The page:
2013 Data Protection Trends Research

“Turning a blind eye” is an age old idiom that describes the act of ignoring undesirable information. And, according to our 2013 Data Protection Trends Research, it seems to be the attitude many IT professionals have taken towards the bring-your-own-device (BYOD) movement.

Despite the continued onslaught of personal devices in the workplace, nearly 60 percent of companies don’t have a BYOD policy in place and 80 percent of organizations have not educated employees on BYOD! While the immediate data protection issues this kind of willful ignorance creates is obvious, the ripple effect it has on the channel market is often less talked about, but worth addressing.

It’s basically a given that, today, employees are going to bring their own mobile devices to the office and use them for work. But, right now, a lot of companies are struggling with these bring-your-own-device (BYOD) habits. Our 2013 Data Protection Trends Research, which surveyed more than 4,300 IT professionals around the world, found that nearly 60 percent of companies don’t have BYOD policies in place. This can certainly present security issues and risks for data leakage, but BYOD trends also encourage something else: bring-your-own-cloud (BYOC).   

Allowing employees to use their personal mobile devices for work can provide a multitude of advantages: productivity, simpler connectivity, access to the resources they need from virtually anywhere. But along with the benefits, bring your own device (BYOD) opens the door to risks, including security vulnerabilities, data leakage, compliance and potential liability issues.The magnitude of the problem is big, considering millions of these devices are lost, stolen or misplaced every year (120 thousand phones were lost in Chicago taxi cabs alone last year…).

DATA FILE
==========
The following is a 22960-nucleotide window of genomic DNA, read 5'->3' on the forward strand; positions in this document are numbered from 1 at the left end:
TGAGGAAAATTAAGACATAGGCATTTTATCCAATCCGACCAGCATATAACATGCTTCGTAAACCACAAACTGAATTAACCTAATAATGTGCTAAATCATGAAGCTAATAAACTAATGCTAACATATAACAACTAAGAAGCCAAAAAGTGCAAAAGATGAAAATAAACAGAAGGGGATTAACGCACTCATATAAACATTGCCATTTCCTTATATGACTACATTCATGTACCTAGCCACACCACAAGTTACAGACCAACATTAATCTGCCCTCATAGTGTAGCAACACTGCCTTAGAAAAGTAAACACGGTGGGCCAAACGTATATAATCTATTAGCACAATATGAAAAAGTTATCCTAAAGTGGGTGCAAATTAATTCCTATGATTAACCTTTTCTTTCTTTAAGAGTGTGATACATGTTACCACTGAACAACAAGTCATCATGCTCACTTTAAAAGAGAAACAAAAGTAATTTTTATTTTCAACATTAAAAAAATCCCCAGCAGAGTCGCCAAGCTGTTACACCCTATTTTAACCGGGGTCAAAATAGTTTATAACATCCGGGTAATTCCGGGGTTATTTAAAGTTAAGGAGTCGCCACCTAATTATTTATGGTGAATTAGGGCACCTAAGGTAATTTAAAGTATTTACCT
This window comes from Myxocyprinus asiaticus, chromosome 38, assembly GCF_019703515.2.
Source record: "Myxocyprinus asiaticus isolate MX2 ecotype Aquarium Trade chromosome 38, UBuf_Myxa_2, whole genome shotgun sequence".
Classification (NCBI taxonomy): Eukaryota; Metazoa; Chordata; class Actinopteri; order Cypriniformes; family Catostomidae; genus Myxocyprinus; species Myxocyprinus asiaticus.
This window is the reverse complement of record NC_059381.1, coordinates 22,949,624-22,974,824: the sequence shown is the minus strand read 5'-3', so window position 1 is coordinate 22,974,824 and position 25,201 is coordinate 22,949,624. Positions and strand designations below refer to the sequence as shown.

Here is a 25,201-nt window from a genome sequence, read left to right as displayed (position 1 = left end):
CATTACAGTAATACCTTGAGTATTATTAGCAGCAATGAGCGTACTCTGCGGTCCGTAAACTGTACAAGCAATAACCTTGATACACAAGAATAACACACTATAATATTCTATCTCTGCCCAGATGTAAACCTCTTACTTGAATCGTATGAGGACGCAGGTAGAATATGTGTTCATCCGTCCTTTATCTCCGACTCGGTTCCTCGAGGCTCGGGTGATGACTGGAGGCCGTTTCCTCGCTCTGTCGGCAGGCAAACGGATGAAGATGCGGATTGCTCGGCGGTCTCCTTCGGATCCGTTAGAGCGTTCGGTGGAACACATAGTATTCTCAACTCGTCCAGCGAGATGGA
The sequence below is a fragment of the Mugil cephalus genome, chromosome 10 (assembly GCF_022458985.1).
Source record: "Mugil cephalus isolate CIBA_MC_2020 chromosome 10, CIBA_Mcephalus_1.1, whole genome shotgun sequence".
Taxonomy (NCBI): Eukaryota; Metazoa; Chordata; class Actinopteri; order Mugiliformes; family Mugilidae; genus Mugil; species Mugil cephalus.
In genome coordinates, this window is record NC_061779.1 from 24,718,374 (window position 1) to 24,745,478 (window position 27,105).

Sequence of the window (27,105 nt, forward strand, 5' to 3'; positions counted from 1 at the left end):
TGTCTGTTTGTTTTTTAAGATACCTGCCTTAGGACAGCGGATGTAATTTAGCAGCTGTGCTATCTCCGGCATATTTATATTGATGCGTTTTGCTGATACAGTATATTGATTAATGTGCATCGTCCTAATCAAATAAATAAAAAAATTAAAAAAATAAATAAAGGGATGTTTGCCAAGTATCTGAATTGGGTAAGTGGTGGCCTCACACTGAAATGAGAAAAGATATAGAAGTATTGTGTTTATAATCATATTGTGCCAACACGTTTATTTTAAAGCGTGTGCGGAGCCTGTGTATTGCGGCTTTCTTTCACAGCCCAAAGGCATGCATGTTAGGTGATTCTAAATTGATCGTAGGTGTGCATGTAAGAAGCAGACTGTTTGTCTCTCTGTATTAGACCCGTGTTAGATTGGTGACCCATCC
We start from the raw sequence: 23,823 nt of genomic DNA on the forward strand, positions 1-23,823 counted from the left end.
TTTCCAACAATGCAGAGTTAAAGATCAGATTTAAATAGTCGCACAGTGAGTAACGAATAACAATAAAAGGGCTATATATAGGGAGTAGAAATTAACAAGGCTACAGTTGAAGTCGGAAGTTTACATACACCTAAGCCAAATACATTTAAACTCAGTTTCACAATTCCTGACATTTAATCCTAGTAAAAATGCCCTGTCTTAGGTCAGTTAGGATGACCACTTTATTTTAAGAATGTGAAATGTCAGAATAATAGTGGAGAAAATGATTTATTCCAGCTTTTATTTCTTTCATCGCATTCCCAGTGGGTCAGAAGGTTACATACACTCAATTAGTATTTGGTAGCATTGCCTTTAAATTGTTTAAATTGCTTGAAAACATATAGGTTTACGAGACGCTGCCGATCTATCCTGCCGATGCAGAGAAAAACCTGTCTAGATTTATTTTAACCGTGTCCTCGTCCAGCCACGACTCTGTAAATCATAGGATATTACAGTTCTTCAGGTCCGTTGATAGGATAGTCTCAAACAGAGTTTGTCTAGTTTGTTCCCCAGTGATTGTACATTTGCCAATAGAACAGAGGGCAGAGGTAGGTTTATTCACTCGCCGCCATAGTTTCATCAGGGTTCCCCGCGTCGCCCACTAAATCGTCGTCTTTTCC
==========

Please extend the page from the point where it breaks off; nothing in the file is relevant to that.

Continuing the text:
1. My existing files won’t be compatible
While the file system on Mac hard drives is different than on Windows PC, the actual files on both systems are basically the same. Files can be moved from a PC to a Mac without issue.

Files can be transferred to a Mac using USB flash drives or external hard drives, CDROM’s, or over a network. If you’re already storing or backing up files from your PC onto an external hard drive, it can be plugged into a Mac’s USB port and files can be copied directly to the Mac. Macs also come with a built in utility called “Migration Assistant” that can automatically transfer your files, email, contacts, etc. to your PC as part of the Mac setup process.

Acronis Launches 2013 Data Protection Trends Research

“Bring your own device” (BYOD) started out as just a buzzword, but it has now become a full blown phenomenon that businesses, both large and small, are challenged with every day. As employees increasingly use personal devices like smartphones, tablets and Mac® computers in the workplace, they may unknowingly be putting company data at risk without the proper BYOD policies and training. And, while these data protection issues and concerns aren’t new, companies are surprisingly still in the very early stages of protecting mobile data.